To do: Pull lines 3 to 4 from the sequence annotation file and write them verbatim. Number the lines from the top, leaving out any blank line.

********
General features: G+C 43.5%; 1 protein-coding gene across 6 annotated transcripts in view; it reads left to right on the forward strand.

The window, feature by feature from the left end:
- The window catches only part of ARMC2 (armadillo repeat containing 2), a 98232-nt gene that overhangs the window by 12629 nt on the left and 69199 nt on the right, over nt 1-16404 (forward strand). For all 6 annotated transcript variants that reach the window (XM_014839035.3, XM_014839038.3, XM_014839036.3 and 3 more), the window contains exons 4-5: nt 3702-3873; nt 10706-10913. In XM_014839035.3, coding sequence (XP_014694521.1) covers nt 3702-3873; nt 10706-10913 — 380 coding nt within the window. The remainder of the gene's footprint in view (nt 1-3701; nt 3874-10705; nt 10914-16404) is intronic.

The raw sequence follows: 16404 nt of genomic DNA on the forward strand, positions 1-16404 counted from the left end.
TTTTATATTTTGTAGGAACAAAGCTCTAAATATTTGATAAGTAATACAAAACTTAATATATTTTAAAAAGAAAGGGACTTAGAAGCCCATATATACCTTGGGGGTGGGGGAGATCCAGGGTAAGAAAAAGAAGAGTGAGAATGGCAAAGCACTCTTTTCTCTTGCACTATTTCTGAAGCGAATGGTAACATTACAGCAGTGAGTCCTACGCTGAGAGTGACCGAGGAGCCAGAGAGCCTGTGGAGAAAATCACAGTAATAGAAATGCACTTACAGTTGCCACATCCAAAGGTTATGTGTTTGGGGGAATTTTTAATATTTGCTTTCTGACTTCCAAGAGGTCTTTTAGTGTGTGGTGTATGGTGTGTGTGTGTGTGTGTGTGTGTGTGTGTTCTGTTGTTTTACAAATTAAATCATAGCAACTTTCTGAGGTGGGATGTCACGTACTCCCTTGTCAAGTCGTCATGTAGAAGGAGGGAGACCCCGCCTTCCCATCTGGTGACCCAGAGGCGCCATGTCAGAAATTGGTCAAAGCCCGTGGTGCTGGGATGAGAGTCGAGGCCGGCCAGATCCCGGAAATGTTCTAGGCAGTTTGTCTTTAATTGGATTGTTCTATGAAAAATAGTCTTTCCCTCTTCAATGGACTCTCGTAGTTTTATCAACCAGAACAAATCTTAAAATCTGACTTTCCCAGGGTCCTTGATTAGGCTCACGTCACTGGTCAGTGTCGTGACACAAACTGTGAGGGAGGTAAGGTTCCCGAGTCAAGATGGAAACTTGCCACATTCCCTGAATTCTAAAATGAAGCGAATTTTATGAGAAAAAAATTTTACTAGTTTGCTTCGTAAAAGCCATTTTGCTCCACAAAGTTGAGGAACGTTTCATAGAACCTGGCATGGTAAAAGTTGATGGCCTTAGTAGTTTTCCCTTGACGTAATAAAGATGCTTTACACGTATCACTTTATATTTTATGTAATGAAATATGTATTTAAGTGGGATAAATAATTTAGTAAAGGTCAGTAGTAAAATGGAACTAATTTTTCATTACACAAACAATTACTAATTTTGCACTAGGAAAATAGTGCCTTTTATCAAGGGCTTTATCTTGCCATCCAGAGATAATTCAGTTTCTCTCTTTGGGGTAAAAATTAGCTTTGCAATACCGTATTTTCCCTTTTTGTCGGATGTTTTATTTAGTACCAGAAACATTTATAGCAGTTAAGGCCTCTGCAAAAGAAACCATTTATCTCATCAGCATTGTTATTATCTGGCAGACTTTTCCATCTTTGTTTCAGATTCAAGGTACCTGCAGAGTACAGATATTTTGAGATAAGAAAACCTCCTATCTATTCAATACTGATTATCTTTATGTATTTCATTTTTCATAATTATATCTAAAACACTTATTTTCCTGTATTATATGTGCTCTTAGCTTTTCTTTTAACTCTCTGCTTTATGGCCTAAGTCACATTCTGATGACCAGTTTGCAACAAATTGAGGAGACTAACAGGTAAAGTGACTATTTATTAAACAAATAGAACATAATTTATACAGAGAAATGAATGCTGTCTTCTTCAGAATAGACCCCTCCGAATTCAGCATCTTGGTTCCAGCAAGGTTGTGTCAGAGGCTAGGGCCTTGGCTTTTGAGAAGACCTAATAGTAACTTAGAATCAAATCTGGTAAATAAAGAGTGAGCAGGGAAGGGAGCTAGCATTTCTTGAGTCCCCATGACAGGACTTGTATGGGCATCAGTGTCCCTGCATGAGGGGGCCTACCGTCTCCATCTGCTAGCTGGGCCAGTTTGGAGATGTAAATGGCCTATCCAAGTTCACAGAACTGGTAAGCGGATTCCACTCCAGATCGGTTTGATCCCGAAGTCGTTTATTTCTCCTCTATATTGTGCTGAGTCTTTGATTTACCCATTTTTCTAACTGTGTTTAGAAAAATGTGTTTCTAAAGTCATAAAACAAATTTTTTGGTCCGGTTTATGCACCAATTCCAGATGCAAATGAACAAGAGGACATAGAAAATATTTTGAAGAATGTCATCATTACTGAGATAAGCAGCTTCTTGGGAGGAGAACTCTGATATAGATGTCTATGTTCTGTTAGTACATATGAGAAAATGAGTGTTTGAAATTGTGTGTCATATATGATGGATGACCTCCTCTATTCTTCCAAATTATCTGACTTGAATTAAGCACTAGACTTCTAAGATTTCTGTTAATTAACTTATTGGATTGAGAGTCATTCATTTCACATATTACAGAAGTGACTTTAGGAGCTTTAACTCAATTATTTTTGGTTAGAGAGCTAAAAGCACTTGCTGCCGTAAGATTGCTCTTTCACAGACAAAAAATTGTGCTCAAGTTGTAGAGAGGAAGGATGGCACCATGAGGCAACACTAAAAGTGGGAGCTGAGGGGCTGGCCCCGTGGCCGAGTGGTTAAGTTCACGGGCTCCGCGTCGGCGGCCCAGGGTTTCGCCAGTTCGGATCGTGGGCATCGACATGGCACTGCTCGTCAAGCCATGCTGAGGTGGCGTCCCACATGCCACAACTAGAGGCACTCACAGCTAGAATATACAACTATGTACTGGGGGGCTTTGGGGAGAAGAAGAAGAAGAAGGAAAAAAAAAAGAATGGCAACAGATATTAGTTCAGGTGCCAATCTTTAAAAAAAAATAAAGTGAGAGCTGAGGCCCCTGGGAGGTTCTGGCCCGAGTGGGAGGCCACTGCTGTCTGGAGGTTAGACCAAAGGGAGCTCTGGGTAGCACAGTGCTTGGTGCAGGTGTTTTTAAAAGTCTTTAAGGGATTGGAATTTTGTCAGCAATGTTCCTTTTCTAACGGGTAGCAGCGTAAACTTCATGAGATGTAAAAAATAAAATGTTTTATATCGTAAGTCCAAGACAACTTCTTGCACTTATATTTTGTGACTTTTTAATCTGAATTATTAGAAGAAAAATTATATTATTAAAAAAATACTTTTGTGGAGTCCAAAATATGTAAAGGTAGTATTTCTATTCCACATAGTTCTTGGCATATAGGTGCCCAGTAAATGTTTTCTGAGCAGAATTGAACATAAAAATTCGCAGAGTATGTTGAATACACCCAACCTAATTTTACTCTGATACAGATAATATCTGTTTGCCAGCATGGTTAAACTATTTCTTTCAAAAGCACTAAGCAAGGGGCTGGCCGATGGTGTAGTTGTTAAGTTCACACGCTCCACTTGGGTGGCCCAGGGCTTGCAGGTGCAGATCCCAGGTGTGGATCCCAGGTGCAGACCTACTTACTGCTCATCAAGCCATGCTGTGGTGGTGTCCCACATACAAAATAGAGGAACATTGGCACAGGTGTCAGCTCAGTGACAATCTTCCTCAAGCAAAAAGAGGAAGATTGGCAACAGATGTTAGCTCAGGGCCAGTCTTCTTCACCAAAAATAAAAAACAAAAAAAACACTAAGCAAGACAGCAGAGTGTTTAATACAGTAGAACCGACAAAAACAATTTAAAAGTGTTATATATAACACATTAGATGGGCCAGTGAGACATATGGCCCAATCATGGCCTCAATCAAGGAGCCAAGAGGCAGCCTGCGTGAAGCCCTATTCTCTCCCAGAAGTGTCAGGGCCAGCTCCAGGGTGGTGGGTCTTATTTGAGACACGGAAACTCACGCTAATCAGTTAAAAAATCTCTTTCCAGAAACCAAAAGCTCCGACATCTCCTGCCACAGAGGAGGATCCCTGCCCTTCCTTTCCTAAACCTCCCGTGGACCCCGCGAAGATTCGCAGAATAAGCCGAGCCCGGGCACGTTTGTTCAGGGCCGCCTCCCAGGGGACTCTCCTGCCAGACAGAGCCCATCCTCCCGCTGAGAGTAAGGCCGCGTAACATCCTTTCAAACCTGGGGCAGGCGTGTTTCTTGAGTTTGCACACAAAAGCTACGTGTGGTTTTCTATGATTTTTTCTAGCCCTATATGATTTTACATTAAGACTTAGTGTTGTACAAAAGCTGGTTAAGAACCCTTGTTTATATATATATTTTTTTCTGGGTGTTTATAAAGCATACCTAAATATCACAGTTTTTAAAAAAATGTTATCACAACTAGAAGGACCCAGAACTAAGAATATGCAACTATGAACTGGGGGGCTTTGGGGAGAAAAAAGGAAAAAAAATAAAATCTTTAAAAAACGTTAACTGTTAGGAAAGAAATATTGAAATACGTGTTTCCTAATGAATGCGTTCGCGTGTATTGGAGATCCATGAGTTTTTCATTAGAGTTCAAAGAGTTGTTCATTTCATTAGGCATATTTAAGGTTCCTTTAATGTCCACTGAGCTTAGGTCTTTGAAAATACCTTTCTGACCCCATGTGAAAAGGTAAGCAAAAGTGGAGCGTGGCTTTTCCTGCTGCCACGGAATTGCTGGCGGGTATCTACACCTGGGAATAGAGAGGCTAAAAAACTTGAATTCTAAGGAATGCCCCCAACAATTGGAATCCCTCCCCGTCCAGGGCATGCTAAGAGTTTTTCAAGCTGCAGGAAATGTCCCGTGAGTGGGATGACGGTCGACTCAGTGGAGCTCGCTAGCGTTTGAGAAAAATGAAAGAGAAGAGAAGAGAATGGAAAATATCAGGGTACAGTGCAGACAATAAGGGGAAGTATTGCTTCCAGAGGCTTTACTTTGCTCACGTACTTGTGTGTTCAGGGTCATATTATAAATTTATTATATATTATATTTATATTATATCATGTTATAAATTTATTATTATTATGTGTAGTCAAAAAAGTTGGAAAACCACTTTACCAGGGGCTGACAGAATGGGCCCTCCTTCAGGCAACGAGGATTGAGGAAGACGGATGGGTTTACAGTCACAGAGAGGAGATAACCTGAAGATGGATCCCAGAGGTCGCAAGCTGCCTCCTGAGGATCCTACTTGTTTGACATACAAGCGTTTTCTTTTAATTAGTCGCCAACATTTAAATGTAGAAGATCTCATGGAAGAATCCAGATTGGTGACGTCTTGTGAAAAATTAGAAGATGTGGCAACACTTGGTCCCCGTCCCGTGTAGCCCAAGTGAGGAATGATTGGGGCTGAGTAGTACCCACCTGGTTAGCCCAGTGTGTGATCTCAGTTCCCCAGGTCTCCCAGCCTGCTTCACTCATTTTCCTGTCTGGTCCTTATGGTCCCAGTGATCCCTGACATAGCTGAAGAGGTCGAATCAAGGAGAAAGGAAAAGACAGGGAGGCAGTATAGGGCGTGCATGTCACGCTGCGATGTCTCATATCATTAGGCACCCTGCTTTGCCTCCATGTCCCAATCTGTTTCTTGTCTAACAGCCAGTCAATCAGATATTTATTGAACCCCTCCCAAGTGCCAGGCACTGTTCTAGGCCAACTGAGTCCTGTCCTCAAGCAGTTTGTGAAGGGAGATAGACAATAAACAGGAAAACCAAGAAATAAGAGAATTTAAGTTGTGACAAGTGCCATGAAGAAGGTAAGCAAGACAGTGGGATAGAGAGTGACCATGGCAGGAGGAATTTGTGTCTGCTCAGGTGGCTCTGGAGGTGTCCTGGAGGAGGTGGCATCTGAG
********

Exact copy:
- The window catches only part of ARMC2 (armadillo repeat containing 2), a 98232-nt gene that overhangs the window by 12629 nt on the left and 69199 nt on the right, over nt 1-16404 (forward strand). For all 6 annotated transcript variants that reach the window (XM_014839035.3, XM_014839038.3, XM_014839036.3 and 3 more), the window contains exons 4-5: nt 3702-3873; nt 10706-10913. In XM_014839035.3, coding sequence (XP_014694521.1) covers nt 3702-3873; nt 10706-10913 — 380 coding nt within the window. The remainder of the gene's footprint in view (nt 1-3701; nt 3874-10705; nt 10914-16404) is intronic.

The raw sequence follows: 16404 nt of genomic DNA on the forward strand, positions 1-16404 counted from the left end.